Dr. Anderson: Should any dog breeds be banned?

Q: With recent events in Bloomington-Normal regarding the pit bull dogs attacking two people and causing serious injuries, what is your opinion about breed bans? I have heard a lot of talk about this from people online and am concerned because I have a pit bull mix dog. He is very sweet and has never caused any problems, but I can tell that some people are afraid of him by how they look and act around him. I don’t want to have to give him up or have him taken from me if some sort of ban is put in place.

A: Every time an unfortunate incident like this one occurs, there seems to be an outcry to ban certain breeds of dogs. Of course, there are the usual suspects such as pit bulls, Rottweilers, German shepherds, etc. All of these breeds are large, powerful dogs, so some people are naturally afraid of them. That doesn’t mean that most of these dogs are dangerous, though. We see plenty of pit bulls (almost daily) that are very nice and well-behaved dogs. Those that aren’t are due to lack of training or had been rescued from a bad situation where they may have actually been trained to fight.

The reality is that there are probably just as many dog bites due to small dogs as there are to large dogs. It’s just that people aren’t afraid of an 8-pound Chihuahua that might try to chew your ankle off, but they are afraid of a 65-pound pit bull that could chew your face off. In either case, it really falls back onto the owner for how the dog has been trained — or not. The saying that there are no bad dogs, just bad owners is probably close to the truth.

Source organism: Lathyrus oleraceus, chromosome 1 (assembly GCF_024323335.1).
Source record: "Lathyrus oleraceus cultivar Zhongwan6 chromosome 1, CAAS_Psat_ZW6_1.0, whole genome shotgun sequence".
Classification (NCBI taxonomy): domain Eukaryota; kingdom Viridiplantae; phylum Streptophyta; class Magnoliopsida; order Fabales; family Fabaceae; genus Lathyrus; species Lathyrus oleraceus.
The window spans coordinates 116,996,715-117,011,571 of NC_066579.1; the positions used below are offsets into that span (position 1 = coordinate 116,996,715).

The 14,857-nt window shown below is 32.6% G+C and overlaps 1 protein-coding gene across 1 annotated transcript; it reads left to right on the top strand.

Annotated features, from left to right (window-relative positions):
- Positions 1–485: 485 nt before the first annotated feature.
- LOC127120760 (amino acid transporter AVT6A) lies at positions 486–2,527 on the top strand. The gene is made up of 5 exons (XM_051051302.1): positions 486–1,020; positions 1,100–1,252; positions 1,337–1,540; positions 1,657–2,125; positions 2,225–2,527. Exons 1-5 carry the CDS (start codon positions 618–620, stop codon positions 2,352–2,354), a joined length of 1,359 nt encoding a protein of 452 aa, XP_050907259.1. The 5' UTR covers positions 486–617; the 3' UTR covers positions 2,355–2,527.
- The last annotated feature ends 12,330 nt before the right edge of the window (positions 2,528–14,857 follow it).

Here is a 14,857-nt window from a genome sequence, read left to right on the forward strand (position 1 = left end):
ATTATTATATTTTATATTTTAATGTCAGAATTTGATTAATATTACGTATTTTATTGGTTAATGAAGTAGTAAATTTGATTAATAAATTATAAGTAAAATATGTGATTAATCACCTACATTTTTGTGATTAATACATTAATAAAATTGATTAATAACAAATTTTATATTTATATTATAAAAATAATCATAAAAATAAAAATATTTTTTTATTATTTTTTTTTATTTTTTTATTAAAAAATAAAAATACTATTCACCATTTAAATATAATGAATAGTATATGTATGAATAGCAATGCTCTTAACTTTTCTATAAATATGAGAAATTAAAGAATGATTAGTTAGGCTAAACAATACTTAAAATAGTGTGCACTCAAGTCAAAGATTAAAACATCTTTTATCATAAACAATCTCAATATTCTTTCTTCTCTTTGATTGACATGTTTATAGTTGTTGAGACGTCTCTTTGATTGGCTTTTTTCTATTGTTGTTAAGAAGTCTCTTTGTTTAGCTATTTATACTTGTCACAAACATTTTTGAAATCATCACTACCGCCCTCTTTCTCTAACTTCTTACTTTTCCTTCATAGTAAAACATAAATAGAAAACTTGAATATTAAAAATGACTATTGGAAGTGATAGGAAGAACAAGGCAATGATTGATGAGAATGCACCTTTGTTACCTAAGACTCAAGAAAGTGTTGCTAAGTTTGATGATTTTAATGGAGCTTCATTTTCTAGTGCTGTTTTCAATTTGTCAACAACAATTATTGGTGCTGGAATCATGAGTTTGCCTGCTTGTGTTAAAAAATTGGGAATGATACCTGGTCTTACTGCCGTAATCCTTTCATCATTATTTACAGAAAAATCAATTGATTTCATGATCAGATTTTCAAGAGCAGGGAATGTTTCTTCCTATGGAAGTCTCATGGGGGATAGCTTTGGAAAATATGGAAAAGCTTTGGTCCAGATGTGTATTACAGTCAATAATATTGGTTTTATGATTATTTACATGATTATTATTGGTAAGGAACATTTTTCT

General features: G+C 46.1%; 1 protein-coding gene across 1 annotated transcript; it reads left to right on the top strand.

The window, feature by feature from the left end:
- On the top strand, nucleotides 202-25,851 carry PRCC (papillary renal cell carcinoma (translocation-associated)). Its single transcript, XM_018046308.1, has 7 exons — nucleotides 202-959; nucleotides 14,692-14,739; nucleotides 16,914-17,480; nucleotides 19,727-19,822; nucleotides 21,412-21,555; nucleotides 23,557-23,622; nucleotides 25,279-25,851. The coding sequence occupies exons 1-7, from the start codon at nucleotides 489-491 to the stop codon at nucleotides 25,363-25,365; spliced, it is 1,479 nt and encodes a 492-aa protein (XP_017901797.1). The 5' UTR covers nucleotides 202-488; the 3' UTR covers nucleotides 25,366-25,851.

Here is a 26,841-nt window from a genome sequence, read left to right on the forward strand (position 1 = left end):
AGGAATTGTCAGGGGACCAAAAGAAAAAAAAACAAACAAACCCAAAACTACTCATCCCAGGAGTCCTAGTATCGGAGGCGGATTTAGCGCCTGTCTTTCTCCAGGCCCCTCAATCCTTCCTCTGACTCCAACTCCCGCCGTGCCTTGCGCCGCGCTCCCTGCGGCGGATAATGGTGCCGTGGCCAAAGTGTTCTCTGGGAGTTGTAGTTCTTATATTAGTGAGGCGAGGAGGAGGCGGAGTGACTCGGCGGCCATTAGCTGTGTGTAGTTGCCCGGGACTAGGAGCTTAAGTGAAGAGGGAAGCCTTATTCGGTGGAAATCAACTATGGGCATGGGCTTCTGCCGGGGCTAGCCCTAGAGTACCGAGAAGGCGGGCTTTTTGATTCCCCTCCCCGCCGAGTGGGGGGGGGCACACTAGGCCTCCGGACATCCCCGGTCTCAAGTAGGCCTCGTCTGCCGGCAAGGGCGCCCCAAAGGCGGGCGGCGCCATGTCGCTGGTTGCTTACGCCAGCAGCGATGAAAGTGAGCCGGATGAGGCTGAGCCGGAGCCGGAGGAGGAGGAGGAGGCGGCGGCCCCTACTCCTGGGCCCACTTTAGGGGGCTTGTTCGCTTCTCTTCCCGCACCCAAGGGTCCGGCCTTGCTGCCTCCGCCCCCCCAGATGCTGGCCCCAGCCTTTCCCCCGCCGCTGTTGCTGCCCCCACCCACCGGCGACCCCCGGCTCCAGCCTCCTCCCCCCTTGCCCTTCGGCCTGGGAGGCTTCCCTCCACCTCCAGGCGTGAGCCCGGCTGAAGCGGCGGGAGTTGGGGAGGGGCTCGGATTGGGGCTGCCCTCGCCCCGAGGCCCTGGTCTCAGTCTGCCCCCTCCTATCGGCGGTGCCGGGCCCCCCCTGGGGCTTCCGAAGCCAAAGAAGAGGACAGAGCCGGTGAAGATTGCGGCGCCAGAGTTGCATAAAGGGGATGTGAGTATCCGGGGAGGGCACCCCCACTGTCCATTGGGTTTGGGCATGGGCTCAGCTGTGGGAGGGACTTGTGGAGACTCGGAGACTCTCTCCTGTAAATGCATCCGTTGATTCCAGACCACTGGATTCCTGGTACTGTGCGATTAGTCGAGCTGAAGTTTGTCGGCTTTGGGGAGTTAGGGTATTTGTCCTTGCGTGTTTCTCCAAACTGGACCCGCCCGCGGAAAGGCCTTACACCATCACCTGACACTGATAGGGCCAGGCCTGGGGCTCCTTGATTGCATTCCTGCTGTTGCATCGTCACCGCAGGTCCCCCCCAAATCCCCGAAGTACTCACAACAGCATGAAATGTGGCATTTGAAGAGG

For these reasons, my personal opinion is that specific breed bans don’t really work and should not be done. Singling out a dog’s action as being representative of the entire breed is discriminatory and won’t really help to solve problems relating to public safety.

As an example, two of my favorite breeds of larger dogs are boxers and golden retrievers. Both breeds are known as being extremely friendly and well-socialized, but in the wrong person’s hands, both can be turned into vicious, dangerous dogs.

Hopefully, the community at large will react appropriately to this situation, and punish the people responsible for this attack, without punishing an entire breed or category of dogs.

Got a pet-related question? Send it to Dr. Anderson, a veterinarian at Hawthorne Park Animal Care Center in Bloomington, via email at features@pantagraph.com.  

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